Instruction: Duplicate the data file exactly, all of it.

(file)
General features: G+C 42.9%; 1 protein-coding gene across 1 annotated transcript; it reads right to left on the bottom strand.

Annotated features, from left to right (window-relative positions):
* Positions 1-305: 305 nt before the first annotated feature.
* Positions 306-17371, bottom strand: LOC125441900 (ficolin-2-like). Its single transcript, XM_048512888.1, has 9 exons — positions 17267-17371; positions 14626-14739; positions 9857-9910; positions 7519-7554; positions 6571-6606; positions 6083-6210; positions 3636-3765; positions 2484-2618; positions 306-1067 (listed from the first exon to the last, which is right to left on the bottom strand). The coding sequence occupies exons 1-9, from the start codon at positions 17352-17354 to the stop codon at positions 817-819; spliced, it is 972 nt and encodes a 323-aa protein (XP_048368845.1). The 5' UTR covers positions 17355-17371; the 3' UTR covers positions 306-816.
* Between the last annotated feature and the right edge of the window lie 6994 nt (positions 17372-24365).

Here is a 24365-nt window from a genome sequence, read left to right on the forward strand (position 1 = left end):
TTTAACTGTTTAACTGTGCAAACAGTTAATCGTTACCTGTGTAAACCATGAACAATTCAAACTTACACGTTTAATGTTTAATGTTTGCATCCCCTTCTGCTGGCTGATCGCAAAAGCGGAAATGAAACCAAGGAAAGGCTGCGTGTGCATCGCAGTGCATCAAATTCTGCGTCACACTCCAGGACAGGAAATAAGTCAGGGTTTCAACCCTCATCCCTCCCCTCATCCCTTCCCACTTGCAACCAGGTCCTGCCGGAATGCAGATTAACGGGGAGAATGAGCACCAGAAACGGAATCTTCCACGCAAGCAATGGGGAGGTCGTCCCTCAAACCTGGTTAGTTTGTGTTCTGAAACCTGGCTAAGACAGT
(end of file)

General features: G+C 42.9%; 1 protein-coding gene across 1 annotated transcript; it reads right to left on the bottom strand.

Annotated features, from left to right (window-relative positions):
* Positions 1-305: 305 nt before the first annotated feature.
* Positions 306-17371, bottom strand: LOC125441900 (ficolin-2-like). Its single transcript, XM_048512888.1, has 9 exons — positions 17267-17371; positions 14626-14739; positions 9857-9910; positions 7519-7554; positions 6571-6606; positions 6083-6210; positions 3636-3765; positions 2484-2618; positions 306-1067 (listed from the first exon to the last, which is right to left on the bottom strand). The coding sequence occupies exons 1-9, from the start codon at positions 17352-17354 to the stop codon at positions 817-819; spliced, it is 972 nt and encodes a 323-aa protein (XP_048368845.1). The 5' UTR covers positions 17355-17371; the 3' UTR covers positions 306-816.
* Between the last annotated feature and the right edge of the window lie 6994 nt (positions 17372-24365).

Here is a 24365-nt window from a genome sequence, read left to right on the forward strand (position 1 = left end):
TTTAACTGTTTAACTGTGCAAACAGTTAATCGTTACCTGTGTAAACCATGAACAATTCAAACTTACACGTTTAATGTTTAATGTTTGCATCCCCTTCTGCTGGCTGATCGCAAAAGCGGAAATGAAACCAAGGAAAGGCTGCGTGTGCATCGCAGTGCATCAAATTCTGCGTCACACTCCAGGACAGGAAATAAGTCAGGGTTTCAACCCTCATCCCTCCCCTCATCCCTTCCCACTTGCAACCAGGTCCTGCCGGAATGCAGATTAACGGGGAGAATGAGCACCAGAAACGGAATCTTCCACGCAAGCAATGGGGAGGTCGTCCCTCAAACCTGGTTAGTTTGTGTTCTGAAACCTGGCTAAGACAGT